Chevron faces numerous DEP violations after fatal well explosion

April 10, 2014
This was the scene Feb. 11 when a gas well exploded at the Lanco well pad, killing one worker. The state Department of Environmenal Protection filed a notice of violations against Chevron, operator of the drilling site in Dunkard Township, Greene County. - Katie Roupe / Observer-Reporter Order a Print

The state Department of Environmental Protection issued nine citations to Chevron Appalachia LLC for events surrounding the Feb. 11 explosion at the company’s Lanco well pad in Dunkard Township, including a citation for failing to allow DEP personnel initial access to the well site.

The explosion at the well pad resulted in the death of one worker, Ian McKee, 27, an employee of a Chevron subcontractor. The wells continued to burn for five days and released gas until they were sealed Feb. 25.

On the day of the explosion, Chevron barred DEP personnel from access to the site and would not permit the agency’s emergency response vehicle to enter an area where the company’s emergency personnel were staged, DEP spokesman John Poister said.

It wasn’t until the day after the explosion, when DEP Secretary Chris Abruzzo visited the site and met with Chevron officials, that DEP staff began to gain more access to the property, he said.

Chevron initially told DEP it didn’t want anyone near the well site because of safety concerns, Poister said. “They were concerned about the stability of the well… It was burning out of control and was very, very hot,” he said.

However, Chevron’s well permits expressly gave DEP “free and unrestricted access” to its well sites, Poister said. DEP personnel, in addition, have the expertise and experience to understand an emergency situation and the possible dangers, he said.

The emergency response vehicle had equipment that would have allowed the agency to monitor conditions at the site, including air quality, which is important to public safety during this type of emergency, Poister said.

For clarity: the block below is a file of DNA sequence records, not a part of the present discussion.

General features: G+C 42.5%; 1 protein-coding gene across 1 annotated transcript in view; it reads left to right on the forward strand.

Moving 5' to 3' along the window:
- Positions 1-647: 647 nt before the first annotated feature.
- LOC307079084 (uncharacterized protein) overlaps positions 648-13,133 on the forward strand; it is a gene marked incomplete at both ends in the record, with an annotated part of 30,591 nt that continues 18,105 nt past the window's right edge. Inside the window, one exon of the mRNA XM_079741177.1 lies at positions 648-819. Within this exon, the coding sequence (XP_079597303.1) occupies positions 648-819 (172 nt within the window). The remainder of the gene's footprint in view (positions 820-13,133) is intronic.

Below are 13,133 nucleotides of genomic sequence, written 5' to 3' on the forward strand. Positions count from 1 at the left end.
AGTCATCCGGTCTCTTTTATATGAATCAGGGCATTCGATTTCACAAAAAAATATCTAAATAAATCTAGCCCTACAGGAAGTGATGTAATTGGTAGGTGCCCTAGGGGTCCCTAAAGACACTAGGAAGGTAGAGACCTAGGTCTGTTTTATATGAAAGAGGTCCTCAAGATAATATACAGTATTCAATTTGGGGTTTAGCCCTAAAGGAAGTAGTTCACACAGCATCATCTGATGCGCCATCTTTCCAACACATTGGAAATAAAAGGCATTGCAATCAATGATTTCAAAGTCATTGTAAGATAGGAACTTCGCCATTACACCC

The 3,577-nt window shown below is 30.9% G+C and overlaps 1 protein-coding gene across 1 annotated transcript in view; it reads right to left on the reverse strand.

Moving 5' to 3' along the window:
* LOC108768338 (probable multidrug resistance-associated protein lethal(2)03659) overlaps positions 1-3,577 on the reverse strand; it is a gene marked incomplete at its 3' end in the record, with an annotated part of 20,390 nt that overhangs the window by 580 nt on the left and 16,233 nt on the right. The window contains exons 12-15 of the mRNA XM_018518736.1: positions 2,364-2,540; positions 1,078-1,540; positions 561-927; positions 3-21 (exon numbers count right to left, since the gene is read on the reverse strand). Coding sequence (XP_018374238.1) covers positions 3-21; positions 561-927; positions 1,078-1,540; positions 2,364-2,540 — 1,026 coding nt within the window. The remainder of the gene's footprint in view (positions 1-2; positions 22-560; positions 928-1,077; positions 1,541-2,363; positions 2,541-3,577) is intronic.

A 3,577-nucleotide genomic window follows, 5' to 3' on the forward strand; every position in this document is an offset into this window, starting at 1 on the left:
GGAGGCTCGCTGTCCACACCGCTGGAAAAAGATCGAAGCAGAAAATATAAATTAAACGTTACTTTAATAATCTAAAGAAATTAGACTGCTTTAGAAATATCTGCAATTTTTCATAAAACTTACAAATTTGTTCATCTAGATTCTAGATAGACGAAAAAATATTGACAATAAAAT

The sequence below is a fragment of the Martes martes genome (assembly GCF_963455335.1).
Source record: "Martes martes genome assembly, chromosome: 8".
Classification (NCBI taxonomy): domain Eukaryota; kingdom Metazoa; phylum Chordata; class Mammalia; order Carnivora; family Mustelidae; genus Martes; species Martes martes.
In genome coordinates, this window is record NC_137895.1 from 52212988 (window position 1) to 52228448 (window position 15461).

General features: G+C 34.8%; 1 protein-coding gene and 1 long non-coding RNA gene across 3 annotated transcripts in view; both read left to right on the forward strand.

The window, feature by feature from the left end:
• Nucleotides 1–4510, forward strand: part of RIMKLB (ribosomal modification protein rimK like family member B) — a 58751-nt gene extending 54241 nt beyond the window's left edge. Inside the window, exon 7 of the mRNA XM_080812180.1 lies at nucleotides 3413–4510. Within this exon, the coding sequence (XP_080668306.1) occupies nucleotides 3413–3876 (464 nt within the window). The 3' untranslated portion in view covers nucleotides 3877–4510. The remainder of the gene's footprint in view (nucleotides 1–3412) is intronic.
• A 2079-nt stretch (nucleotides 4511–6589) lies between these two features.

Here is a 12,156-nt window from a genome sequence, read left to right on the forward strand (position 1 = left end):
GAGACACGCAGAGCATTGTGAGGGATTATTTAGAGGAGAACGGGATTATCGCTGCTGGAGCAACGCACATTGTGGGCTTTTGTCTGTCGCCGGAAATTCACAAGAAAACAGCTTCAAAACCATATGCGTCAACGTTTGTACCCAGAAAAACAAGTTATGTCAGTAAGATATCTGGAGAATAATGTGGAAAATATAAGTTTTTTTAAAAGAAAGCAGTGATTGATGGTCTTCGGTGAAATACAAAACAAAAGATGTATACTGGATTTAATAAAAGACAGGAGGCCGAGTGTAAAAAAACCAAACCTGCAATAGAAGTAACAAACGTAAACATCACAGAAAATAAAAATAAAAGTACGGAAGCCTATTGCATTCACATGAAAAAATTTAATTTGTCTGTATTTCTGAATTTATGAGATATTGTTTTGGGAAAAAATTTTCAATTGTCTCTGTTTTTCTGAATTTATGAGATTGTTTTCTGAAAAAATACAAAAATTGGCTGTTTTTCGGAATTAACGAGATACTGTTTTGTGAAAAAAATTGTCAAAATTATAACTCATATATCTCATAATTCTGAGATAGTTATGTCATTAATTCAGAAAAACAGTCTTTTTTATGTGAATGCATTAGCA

Chevron also did not initially provide DEP staff access to the company’s joint command center, where discussions were apparently held regarding the conditions of the well and possible efforts to extinguish the blaze.

Though Chevron did provide the agency with thorough updates on the situation, ”we believe we should have been part of the discussions,” Poister said.

None of the company’s action in regard to DEP’s access to the site is believed to have interfered with DEP’s investigation into the cause of the explosion, Poister said,

“Our investigation is ongoing; our people are doing their interviews and going through documents, that is continuing,” Poister said. “We want to ensure something like this, which was a real tragedy, never happens again.”

None of the investigations, including those being conducted by DEP, state police or the Occupational Safety and Health Administration, identified the cause of the explosion, Poister said.

Asked about reports regarding equipment failure at the well head as a possible cause, Poister said he only knew Chevron replaced some equipment at the pad as well as at similar pads and the company apparently “felt it was something that needed to be examined.”

In addition to failing to grant access, other violations included failure to construct and operate a well to ensure well integrity is maintained, failure to use efforts to prevent explosions and fire, hazardous venting of gas, failure to prevent waste of gas due to the condition of blowout equipment, open burning and discharge of production fluids onto the ground.

Chevron was given 10 days to respond to DEP’s notice of violation, which was issued March 18. Poister said the company filed its response. DEP and Chevron will now meet to discuss the violations.

He also noted the notice of violation is not final and other enforcement actions could be forthcoming as the result of further investigation.

A statement issued by Chevron said the company is currently evaluating DEP’s allegations.

“During our response to this incident, Chevron’s first priority was to ensure the safety of all responders and prevent additional injuries. For that reason, access to the Lanco site during the initial stages of the incident was restricted,” the company said.

At the company’s request, state police established an access control point near the pad. “No one, including Chevron personnel, was permitted access to the pad on the day of the incident, until experts from Wild Well Control arrived on the scene and were able to assess the situation. “

The company said its investigation is ongoing and it is committed to sharing the results when it is complete. “We will continue to cooperate with the Pennsylvania Department of Environmental Protection and all appropriate regulatory authorities throughout the investigation and thereafter,” it said.

Bob Niedbala worked as a general assignment reporter for the newspaper for 27 years in the Greene County bureau. He received a bachelor’s degree in English from the University of Pittsburgh.

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